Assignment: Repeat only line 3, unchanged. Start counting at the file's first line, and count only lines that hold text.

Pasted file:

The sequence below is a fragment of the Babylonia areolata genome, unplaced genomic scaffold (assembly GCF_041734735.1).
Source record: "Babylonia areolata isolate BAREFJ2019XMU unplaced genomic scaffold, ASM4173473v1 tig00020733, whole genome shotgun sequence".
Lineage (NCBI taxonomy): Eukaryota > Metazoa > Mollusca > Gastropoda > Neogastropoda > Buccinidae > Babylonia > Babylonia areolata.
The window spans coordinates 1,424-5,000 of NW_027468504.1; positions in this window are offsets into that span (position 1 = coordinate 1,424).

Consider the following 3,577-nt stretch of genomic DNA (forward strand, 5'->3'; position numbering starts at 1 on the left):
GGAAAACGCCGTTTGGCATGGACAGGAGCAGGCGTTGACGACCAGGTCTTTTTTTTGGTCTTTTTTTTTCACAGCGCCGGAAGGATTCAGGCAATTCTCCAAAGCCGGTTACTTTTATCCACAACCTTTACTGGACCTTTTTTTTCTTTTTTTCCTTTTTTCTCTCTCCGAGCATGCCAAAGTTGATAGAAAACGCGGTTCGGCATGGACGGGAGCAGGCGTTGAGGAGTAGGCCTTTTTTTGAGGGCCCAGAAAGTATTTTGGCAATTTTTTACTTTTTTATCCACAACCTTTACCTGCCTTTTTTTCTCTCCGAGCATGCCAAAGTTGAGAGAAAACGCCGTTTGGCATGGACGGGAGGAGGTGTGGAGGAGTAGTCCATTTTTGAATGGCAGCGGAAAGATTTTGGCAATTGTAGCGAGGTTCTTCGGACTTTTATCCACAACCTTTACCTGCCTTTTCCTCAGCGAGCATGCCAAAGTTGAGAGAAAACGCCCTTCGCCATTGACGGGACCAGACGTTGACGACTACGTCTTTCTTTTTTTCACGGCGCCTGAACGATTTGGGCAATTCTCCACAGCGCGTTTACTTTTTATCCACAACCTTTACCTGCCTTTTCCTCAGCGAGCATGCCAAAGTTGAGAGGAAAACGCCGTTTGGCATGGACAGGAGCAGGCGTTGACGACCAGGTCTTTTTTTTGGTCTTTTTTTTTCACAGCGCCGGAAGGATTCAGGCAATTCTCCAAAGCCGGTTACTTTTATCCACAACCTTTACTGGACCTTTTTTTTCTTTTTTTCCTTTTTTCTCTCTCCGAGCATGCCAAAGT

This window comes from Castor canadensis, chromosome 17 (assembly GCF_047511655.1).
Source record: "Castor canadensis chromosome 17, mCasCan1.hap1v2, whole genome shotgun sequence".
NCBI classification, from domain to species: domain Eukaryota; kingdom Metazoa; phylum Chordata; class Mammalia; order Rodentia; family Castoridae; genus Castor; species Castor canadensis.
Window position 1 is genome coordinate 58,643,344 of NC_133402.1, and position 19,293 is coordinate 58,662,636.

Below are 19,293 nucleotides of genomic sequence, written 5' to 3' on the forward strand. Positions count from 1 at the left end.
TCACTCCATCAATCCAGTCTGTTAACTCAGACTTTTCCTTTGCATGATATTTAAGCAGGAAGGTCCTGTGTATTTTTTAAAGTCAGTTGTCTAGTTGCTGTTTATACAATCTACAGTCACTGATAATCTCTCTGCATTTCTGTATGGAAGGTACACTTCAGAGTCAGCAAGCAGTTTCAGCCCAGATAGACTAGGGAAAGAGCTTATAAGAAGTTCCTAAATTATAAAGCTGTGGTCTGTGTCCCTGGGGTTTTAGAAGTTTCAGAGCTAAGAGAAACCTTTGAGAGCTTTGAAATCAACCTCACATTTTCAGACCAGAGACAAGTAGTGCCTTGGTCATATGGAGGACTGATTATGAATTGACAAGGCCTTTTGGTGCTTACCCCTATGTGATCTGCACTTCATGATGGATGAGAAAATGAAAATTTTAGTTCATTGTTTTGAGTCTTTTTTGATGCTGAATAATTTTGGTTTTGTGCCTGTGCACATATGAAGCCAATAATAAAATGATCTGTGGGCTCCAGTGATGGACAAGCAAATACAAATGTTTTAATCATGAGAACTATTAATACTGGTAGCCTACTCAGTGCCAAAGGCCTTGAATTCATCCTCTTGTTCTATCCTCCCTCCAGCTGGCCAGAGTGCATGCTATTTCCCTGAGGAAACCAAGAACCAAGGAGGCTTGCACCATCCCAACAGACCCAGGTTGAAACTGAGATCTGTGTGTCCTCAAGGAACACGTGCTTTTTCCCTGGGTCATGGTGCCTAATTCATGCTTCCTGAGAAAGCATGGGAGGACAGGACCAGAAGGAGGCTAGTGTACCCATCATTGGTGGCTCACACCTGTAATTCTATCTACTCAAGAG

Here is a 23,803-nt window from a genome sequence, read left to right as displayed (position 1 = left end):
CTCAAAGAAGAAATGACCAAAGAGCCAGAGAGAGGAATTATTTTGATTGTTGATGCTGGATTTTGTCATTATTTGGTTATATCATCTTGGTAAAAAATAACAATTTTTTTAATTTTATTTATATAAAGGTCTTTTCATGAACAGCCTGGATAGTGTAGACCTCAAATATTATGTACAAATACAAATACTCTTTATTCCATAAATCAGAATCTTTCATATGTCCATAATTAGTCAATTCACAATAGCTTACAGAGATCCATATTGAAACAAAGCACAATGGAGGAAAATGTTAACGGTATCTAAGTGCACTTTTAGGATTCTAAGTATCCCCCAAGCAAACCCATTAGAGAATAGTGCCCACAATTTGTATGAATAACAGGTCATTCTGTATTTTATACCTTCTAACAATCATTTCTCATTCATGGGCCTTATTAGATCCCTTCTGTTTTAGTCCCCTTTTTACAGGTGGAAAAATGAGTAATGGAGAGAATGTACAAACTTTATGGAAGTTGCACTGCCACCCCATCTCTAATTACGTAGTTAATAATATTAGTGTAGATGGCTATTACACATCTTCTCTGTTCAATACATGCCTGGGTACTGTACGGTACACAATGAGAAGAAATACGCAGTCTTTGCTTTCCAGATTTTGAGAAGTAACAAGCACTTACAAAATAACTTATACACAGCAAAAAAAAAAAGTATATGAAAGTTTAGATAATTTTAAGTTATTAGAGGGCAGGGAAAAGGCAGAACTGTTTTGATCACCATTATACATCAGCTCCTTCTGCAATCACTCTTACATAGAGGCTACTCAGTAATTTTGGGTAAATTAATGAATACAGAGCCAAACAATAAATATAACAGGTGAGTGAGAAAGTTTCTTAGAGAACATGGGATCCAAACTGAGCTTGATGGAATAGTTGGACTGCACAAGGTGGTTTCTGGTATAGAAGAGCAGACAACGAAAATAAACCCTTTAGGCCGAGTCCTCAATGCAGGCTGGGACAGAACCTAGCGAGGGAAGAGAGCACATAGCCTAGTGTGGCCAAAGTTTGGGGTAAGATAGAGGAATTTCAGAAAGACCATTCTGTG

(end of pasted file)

Lineage (NCBI taxonomy): Eukaryota > Metazoa > Mollusca > Gastropoda > Neogastropoda > Buccinidae > Babylonia > Babylonia areolata.